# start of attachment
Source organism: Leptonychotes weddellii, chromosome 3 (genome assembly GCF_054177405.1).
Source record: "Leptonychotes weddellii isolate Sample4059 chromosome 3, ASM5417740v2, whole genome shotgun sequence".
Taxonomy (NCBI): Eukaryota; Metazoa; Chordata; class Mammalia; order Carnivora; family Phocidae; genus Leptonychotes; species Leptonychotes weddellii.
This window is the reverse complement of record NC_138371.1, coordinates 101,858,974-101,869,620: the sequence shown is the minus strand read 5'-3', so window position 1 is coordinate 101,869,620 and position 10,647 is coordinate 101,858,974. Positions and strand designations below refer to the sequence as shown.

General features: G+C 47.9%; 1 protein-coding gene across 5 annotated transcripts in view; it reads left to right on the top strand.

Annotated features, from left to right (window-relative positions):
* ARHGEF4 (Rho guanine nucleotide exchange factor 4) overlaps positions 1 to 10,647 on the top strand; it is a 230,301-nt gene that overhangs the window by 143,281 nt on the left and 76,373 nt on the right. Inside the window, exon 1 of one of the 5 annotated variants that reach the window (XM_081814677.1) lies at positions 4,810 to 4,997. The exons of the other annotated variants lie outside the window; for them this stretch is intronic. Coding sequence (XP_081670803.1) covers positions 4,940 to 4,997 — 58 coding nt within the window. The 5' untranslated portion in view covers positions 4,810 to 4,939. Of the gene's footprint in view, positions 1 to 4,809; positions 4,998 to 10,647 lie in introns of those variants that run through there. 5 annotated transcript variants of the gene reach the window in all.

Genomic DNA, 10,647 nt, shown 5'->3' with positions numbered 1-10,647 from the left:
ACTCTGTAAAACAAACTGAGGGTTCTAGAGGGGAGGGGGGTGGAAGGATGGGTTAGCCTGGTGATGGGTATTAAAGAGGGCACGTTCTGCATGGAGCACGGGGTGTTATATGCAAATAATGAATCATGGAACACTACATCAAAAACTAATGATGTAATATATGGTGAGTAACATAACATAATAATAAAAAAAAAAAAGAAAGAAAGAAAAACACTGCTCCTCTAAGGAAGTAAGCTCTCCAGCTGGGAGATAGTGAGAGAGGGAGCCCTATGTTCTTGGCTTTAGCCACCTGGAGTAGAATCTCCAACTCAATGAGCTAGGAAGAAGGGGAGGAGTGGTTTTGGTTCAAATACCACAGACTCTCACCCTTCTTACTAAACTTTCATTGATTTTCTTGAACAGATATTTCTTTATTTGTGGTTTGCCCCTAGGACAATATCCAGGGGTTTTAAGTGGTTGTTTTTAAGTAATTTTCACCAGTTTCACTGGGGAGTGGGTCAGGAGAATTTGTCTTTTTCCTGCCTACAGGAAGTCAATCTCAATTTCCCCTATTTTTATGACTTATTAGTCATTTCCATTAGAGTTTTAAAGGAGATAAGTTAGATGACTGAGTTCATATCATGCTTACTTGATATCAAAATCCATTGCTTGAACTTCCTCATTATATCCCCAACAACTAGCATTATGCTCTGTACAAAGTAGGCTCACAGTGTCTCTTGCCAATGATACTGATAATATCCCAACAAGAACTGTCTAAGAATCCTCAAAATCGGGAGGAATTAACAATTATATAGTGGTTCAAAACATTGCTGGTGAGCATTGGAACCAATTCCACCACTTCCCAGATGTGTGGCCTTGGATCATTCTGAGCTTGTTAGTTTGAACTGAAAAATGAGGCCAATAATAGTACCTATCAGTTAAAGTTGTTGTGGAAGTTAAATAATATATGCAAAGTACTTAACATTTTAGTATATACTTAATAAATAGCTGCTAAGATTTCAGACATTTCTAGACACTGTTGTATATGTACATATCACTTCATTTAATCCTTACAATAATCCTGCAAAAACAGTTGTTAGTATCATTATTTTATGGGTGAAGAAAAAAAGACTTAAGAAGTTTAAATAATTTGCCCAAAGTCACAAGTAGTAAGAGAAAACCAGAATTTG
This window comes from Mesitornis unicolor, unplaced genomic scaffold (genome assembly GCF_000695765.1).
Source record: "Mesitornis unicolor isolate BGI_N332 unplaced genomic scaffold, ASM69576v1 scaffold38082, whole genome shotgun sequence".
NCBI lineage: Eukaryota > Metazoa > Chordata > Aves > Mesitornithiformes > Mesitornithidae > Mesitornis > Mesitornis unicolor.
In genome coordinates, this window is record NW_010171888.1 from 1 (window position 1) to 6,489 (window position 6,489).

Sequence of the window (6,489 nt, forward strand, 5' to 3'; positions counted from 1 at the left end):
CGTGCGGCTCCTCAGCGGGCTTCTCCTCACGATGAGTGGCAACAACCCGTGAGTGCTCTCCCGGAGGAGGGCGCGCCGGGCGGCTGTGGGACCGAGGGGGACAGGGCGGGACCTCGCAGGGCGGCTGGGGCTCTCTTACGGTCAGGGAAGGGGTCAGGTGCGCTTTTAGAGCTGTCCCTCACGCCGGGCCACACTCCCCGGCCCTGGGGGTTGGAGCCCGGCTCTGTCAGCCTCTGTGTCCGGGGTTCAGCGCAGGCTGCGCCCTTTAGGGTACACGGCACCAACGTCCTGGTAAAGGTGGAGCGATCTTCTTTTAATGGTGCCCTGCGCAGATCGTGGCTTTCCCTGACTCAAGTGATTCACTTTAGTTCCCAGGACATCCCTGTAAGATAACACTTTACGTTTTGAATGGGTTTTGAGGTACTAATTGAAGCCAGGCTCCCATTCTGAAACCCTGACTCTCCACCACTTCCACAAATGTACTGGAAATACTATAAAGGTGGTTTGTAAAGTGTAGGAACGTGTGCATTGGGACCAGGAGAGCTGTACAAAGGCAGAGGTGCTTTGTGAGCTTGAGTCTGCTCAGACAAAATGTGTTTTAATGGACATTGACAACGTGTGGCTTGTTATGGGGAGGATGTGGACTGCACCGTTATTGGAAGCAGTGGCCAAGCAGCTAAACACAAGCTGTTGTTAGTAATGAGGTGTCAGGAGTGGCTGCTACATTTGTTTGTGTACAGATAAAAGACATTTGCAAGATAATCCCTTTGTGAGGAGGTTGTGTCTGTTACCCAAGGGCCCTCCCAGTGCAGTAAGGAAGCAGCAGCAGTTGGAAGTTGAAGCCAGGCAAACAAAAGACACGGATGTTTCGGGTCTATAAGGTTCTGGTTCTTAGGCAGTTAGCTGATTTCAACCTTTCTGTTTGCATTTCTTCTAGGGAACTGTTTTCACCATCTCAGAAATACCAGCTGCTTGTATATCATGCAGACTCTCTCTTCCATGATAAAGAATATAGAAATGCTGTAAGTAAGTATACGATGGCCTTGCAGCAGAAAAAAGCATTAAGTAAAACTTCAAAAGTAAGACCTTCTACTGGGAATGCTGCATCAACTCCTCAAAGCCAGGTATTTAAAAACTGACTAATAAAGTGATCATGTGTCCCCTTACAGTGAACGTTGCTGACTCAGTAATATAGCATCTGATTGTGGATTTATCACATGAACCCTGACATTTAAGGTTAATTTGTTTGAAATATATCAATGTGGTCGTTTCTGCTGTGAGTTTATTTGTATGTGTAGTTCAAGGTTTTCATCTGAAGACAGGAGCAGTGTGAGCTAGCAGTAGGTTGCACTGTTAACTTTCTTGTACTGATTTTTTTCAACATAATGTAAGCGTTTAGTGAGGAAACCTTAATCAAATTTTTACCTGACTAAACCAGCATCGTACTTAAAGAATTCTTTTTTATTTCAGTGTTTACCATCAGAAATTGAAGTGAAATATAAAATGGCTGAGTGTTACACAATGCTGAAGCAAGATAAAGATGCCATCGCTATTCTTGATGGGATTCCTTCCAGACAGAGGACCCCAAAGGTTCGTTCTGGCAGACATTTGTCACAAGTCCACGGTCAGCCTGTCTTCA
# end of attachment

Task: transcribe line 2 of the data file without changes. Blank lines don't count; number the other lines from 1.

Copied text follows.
Source record: "Leptonychotes weddellii isolate Sample4059 chromosome 3, ASM5417740v2, whole genome shotgun sequence".